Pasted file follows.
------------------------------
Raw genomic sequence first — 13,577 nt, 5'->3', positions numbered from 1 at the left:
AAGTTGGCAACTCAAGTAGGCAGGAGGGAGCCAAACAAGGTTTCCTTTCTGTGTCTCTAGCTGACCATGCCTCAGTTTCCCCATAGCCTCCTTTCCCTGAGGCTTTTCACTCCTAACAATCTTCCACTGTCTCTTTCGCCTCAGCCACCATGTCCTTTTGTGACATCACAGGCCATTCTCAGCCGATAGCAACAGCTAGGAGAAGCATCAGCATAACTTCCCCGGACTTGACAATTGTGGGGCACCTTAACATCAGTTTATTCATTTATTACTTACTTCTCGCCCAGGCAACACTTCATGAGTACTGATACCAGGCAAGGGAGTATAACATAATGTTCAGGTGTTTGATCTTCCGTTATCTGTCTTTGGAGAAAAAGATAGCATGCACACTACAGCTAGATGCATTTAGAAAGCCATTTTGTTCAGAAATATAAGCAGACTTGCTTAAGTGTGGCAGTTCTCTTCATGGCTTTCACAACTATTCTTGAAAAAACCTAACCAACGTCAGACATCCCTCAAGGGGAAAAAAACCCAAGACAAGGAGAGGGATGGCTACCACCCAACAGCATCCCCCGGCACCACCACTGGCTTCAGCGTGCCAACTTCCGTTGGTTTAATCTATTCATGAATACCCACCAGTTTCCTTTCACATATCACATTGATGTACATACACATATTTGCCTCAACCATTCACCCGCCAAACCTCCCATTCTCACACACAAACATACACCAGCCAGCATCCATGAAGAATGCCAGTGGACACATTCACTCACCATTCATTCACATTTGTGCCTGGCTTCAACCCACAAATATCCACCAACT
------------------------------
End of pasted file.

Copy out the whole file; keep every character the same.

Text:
Raw genomic sequence first — 13,577 nt, 5'->3', positions numbered from 1 at the left:
AAGTTGGCAACTCAAGTAGGCAGGAGGGAGCCAAACAAGGTTTCCTTTCTGTGTCTCTAGCTGACCATGCCTCAGTTTCCCCATAGCCTCCTTTCCCTGAGGCTTTTCACTCCTAACAATCTTCCACTGTCTCTTTCGCCTCAGCCACCATGTCCTTTTGTGACATCACAGGCCATTCTCAGCCGATAGCAACAGCTAGGAGAAGCATCAGCATAACTTCCCCGGACTTGACAATTGTGGGGCACCTTAACATCAGTTTATTCATTTATTACTTACTTCTCGCCCAGGCAACACTTCATGAGTACTGATACCAGGCAAGGGAGTATAACATAATGTTCAGGTGTTTGATCTTCCGTTATCTGTCTTTGGAGAAAAAGATAGCATGCACACTACAGCTAGATGCATTTAGAAAGCCATTTTGTTCAGAAATATAAGCAGACTTGCTTAAGTGTGGCAGTTCTCTTCATGGCTTTCACAACTATTCTTGAAAAAACCTAACCAACGTCAGACATCCCTCAAGGGGAAAAAAACCCAAGACAAGGAGAGGGATGGCTACCACCCAACAGCATCCCCCGGCACCACCACTGGCTTCAGCGTGCCAACTTCCGTTGGTTTAATCTATTCATGAATACCCACCAGTTTCCTTTCACATATCACATTGATGTACATACACATATTTGCCTCAACCATTCACCCGCCAAACCTCCCATTCTCACACACAAACATACACCAGCCAGCATCCATGAAGAATGCCAGTGGACACATTCACTCACCATTCATTCACATTTGTGCCTGGCTTCAACCCACAAATATCCACCAACT